Home Misplaced Priorities and Misguided Decisions

Misplaced Priorities and Misguided Decisions

user profile picture Chris Martenson Apr 28, 2009
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Yesterday my assistant Tito missed an important late afternoon meeting because the train he was on from NYC was delayed by more than 3 hours. The train slowly crawled north on tracks that were in too poor condition to support a higher speed. This is a regular occurrence on this line. Perhaps a few tens of millions would be required to bring these tracks up to something other than third-world condition. That money does not exist at the moment, so they will be “repaired” all the way back to “almost functioning,” just like last time.

Meanwhile, the Treasury made this announcement today:

WASHINGTON (Reuters) – The U.S. Treasury Department will on Tuesday tap a $50 billion housing rescue fund to pay off mortgage investors and reduce monthly payments for millions of borrowers, said a senior administration official.

That, in a nutshell, displays our nation’s priorities. Another $50 billion to pay off mortgage investors, yet no money can be found to repair critical existing infrastructure.

This program is being sold as though it is “helping homeowners,” but, in fact, the program directly funnels money to the companies that made poor lending and investing decisions. No cash goes directly to homeowners, it only flows to mortgage investors. While it’s true that some homeowners will have reduced payments, it’s important to note that cash is only flowing to companies, not homeowners.

Day after day we are reminded that protecting mortgage investors is our nation’s highest priority. At least that’s where we are putting tens of billions, without any sign that there’s some sort of limit as to how far we’re willing to go, and no indication that perhaps mortgage investors deserve to lose their money.

After all, the types of mortgages being fixed here are not primary liens, but secondary liens, and the originators and purchasers of these types of loans should have known better:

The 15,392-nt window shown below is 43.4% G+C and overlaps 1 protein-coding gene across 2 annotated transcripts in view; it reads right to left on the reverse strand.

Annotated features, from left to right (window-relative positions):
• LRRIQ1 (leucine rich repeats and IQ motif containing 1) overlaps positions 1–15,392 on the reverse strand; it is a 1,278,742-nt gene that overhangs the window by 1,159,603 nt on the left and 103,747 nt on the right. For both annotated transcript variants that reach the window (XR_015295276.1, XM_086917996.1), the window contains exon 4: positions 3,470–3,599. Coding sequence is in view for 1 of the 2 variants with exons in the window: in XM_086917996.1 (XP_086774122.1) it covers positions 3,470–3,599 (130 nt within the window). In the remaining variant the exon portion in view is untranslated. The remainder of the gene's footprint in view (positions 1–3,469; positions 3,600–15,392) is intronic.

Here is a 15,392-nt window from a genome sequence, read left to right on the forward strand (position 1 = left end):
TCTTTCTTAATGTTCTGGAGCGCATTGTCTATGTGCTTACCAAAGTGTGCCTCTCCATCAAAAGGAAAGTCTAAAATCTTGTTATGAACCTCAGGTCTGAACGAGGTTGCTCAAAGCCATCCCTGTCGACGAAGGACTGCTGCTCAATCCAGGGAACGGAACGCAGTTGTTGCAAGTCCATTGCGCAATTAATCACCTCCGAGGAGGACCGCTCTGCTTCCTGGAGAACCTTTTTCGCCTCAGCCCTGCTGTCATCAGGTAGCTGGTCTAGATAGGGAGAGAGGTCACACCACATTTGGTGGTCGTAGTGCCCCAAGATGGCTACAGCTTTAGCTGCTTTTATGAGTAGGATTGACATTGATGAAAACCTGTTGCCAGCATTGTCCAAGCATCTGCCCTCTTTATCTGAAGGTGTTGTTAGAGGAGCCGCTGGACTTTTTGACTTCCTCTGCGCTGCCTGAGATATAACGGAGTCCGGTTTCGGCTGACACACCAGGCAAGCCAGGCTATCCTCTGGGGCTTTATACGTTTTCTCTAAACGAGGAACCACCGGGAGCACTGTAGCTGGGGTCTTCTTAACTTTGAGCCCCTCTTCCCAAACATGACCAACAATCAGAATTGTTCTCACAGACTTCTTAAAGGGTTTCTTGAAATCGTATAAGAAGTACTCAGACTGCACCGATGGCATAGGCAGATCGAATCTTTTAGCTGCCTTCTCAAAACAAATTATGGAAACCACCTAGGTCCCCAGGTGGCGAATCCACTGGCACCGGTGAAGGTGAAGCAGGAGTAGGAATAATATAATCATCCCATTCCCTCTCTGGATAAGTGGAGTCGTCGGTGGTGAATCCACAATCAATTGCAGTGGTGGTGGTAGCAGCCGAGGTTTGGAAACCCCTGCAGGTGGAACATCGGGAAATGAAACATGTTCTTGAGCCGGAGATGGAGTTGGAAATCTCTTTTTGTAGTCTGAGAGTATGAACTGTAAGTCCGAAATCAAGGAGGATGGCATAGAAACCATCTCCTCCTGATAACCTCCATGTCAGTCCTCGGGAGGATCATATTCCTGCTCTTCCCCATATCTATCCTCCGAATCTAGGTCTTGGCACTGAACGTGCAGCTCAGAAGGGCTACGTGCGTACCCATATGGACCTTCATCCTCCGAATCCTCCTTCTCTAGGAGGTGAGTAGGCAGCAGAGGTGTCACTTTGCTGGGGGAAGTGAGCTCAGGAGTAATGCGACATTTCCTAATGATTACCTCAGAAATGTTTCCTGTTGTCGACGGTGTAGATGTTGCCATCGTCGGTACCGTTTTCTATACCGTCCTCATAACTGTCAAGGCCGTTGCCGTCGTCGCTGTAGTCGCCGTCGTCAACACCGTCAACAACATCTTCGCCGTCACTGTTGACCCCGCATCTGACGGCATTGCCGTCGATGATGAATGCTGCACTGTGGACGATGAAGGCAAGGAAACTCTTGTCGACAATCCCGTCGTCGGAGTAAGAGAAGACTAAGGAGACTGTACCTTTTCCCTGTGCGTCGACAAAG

"It will be a shared effort with lenders, investors, borrowers and the government to ease or extinguish second-lien mortgage payments," a senior administration official told Reuters.

During the height of the housing boom, some borrowers were able to buy a home with no downpayment by adding a second lien, and many of those loans are now failing as the economy and housing market struggle.

The especially grating part of this story is that these second lien mortgages were used to enable borrowers to buy houses with no money down; an action that was widely known at the time to be an especially foolish and risky business decision.

I want to contrast the eager and unlimited desire to bail out mortgage investors with a troubling story I recently heard.

This weekend at Lowesville, one small business owner recounted that their decades-old family business was facing extremely trying times. The people in their employ had been working there for years, and so this small business owner described a tale of burning through cash reserves to try and keep their staff employed during exceptionally lean times.

This is the type of company that needs and deserves help. Instead, they are now struggling with the latest outrage, a recent change to the COBRA laws that now require (force) small businesses owners “to ‘front’ the subsidy by paying the full premium and obtaining a reimbursement via a later payroll tax offset.

Did you follow that? As part of the 2009 stimulus bill, the US government decided to provide a COBRA “subsidy” by covering 65% of the cost of post-employment health care coverage to the newly laid off.  That’s certainly admirable, I suppose.

But the government did not provide cash for this “subsidy,” opting instead to require businesses to come up with the actual cash to cover the cost.  These out-of-pocket business expenses are going to then get ‘reimbursed’ sometime later, via a payroll tax offset.

In other words, cash flows out of businesses for COBRA payments, never to return. All that potentially ‘comes back’ later on is a reduced requirement to send cash to the government in the future.

Now, imagine that you are a struggling business, where your survival or demise is a narrow margin of cash flow. What good is a future payroll tax offset if COBRA payments drag you under today?

This is happening even as you read this.

How can Washington be this tone-deaf?  Are they not aware of how many small businesses are struggling to survive and that cash flow issues are the #1 cause of business failure?  Perhaps this is what happens when lawmakers lack actual business experience in their background.

We can speculate as to why this approach was taken with small businesses when so many hundreds of billions are immediately available to protect the poor investment decisions of mortgage speculators and large banks, but I am unable to think of a good reason for this discrepancy.

It bears noting that small businesses are the lifeblood of our economy and that all recoveries are built upon the backs of small businesses, which are the first to return to health and hiring following a recession.

Instead of helping them and punishing the improvident, the exact opposite is happening and we are left to wonder why.

One could be forgiven for surmising that the government is finding what few pockets of solvency that remain (i.e. small business cash accounts) and using those to fund the recovery because the government itself is out of cash.

This seems like a terrific way to ruin a nation.

It would seem that our national priorities are still not in the right order.